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Manufacturing: The Pendulum Swings Back to America

March 30, 2012

Predictions about the demise of U.S. manufacturing tend to overlook a very crucial trend: the underlying math of global manufacturing is starting to swing in America's favor. New research by The Boston Consulting Group shows that the economic impact could be significant.

We estimate that the U.S. is poised to add around $100 billion in manufacturing output in this decade through higher exports and the return of production work from China in a range of industries that have historically experienced offshore outsourcing. This added production could create 600,000 to 1 million direct factory jobs and 2 million to 3 million total jobs, putting a significant dent in the U.S. unemployment rate and trade deficit.

These are among the findings of U.S. Manufacturing Nears the Tipping Point: Which Industries, Why, and How Much?, the latest installment in a series of BCG articles on the shifts in global cost structures that are likely to cause companies to reassess where they manufacture products. The report identifies seven broad groups of industries—machinery, computers and electronics, appliances and electrical equipment, fabricated metals, furniture, transportation goods, and plastic and rubber products—accounting for around 70 percent of the goods that the U.S. imports from China, where this shift is likely to be most pronounced. We estimate that production of 10 to 30 percent of goods that the U.S. imports from China in these industries could return to the U.S.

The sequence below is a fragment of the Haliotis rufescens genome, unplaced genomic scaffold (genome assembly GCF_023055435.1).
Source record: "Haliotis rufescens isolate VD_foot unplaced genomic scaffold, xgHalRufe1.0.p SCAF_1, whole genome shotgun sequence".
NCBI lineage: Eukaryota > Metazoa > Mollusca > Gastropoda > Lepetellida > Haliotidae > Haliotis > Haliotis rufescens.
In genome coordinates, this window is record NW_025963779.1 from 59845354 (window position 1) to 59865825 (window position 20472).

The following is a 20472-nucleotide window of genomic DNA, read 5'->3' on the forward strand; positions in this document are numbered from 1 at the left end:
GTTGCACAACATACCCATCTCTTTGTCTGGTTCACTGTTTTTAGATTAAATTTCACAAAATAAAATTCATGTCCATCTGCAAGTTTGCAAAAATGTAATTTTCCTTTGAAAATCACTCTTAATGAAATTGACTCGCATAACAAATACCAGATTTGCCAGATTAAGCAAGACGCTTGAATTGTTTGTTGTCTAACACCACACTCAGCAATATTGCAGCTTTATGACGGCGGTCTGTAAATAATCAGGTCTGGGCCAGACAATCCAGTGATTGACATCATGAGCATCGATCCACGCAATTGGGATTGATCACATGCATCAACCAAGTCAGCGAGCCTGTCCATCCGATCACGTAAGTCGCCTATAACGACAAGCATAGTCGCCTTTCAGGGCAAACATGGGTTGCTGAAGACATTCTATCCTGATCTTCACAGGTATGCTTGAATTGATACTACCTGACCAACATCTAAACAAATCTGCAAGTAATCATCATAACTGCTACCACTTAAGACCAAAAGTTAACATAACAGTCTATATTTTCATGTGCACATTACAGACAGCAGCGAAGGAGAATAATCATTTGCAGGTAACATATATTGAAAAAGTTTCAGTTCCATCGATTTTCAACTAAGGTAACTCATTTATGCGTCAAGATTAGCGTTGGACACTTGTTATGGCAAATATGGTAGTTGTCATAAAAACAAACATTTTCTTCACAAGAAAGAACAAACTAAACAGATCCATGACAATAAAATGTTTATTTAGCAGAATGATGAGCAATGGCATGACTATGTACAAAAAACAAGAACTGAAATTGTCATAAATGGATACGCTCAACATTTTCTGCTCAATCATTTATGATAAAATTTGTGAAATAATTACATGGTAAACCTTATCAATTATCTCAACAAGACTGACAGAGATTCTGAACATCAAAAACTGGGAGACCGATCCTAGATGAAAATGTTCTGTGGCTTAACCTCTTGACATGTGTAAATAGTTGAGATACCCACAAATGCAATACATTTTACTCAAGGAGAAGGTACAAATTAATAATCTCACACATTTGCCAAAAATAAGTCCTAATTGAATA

There is much more to the coming American manufacturing renaissance than the rising costs in China documented in previous BCG research. The U.S. has also become a lot more competitive over the past decade. American manufacturers that survived, adapted, and rose to the challenge of low-cost imports have become more productive. The dollar has depreciated against the euro, the Chinese renminbi, and other currencies. And the U.S. workforce has become more flexible.

But perhaps most important, companies are paying more attention to the total costs of delivering a product made in China compared with one manufactured closer to its U.S. consumers. They are realizing that when labor content, productivity, logistics, and the many indirect costs, risks, and headaches of managing supply chains extending halfway around the world are fully accounted for, it often makes better economic sense to manufacture in the U.S., if that is where the company’s products are ultimately going to be sold.